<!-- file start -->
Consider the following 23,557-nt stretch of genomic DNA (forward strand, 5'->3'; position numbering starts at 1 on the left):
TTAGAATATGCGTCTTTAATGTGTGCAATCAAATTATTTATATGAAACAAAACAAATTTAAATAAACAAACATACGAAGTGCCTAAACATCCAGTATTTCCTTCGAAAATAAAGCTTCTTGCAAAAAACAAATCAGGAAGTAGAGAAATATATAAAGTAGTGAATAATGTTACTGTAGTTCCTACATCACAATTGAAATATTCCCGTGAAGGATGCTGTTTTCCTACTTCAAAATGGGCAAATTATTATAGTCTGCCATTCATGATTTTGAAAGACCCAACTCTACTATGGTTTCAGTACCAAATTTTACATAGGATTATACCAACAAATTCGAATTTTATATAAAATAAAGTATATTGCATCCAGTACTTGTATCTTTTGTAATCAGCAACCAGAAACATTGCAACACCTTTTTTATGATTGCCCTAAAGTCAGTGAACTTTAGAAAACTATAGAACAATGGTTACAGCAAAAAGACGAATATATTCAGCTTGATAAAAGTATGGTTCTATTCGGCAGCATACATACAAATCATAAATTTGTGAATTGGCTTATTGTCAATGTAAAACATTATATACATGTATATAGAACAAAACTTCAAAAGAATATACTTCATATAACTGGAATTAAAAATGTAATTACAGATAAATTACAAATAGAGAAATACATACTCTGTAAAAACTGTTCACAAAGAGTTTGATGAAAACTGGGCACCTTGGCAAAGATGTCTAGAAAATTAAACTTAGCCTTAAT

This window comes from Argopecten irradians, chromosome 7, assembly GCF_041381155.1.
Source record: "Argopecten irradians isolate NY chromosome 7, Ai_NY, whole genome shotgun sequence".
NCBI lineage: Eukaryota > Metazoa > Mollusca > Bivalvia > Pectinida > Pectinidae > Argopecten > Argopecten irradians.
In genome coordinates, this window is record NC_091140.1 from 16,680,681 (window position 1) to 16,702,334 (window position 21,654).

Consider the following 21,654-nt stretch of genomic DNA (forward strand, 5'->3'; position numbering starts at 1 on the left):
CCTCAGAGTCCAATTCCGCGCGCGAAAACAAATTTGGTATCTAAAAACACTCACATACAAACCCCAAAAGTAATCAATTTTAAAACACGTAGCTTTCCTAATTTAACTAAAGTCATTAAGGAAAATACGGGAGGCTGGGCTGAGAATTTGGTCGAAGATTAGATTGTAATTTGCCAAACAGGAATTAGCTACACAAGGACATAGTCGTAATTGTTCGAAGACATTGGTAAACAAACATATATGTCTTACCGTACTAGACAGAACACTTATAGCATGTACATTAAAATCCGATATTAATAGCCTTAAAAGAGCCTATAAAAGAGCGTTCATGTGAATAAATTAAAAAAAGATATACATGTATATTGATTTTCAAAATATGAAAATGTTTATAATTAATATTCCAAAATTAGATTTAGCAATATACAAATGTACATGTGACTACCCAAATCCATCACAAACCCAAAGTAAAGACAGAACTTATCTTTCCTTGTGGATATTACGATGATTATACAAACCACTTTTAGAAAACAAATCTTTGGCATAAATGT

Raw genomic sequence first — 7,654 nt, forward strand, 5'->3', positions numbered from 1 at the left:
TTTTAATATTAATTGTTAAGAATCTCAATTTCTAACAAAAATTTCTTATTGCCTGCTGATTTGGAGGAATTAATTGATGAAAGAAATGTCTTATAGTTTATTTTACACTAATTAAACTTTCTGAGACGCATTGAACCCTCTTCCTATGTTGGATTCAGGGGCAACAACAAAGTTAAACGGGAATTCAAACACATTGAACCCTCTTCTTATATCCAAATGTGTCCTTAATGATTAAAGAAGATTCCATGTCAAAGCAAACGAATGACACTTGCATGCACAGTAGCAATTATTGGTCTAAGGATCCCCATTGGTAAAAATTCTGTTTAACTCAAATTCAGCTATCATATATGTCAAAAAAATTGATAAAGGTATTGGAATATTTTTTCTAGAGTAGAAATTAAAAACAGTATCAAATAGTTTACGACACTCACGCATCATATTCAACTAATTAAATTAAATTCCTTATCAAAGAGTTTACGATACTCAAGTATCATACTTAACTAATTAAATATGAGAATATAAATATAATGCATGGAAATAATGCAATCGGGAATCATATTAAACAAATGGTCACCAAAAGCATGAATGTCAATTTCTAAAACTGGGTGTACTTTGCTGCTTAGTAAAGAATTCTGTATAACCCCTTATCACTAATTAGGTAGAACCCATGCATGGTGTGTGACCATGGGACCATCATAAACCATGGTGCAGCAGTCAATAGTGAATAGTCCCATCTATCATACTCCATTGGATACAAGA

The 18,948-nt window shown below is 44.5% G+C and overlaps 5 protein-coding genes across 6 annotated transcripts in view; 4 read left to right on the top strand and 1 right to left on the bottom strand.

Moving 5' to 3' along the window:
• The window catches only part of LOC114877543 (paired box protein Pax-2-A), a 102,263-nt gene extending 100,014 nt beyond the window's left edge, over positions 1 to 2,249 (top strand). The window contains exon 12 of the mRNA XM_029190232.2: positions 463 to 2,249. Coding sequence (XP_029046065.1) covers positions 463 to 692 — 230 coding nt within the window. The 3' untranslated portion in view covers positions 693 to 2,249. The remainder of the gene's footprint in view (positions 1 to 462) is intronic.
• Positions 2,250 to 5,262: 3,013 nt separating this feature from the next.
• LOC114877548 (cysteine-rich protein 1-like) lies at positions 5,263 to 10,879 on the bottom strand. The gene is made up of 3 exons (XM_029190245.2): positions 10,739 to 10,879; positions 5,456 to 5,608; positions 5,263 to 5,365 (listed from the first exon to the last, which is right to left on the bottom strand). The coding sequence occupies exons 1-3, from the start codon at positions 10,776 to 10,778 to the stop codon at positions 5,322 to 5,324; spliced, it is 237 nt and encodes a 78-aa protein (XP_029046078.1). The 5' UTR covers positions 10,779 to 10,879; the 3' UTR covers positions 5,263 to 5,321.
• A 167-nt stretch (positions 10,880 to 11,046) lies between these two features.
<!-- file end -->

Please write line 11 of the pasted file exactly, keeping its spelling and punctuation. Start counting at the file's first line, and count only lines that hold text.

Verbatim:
The 18,948-nt window shown below is 44.5% G+C and overlaps 5 protein-coding genes across 6 annotated transcripts in view; 4 read left to right on the top strand and 1 right to left on the bottom strand.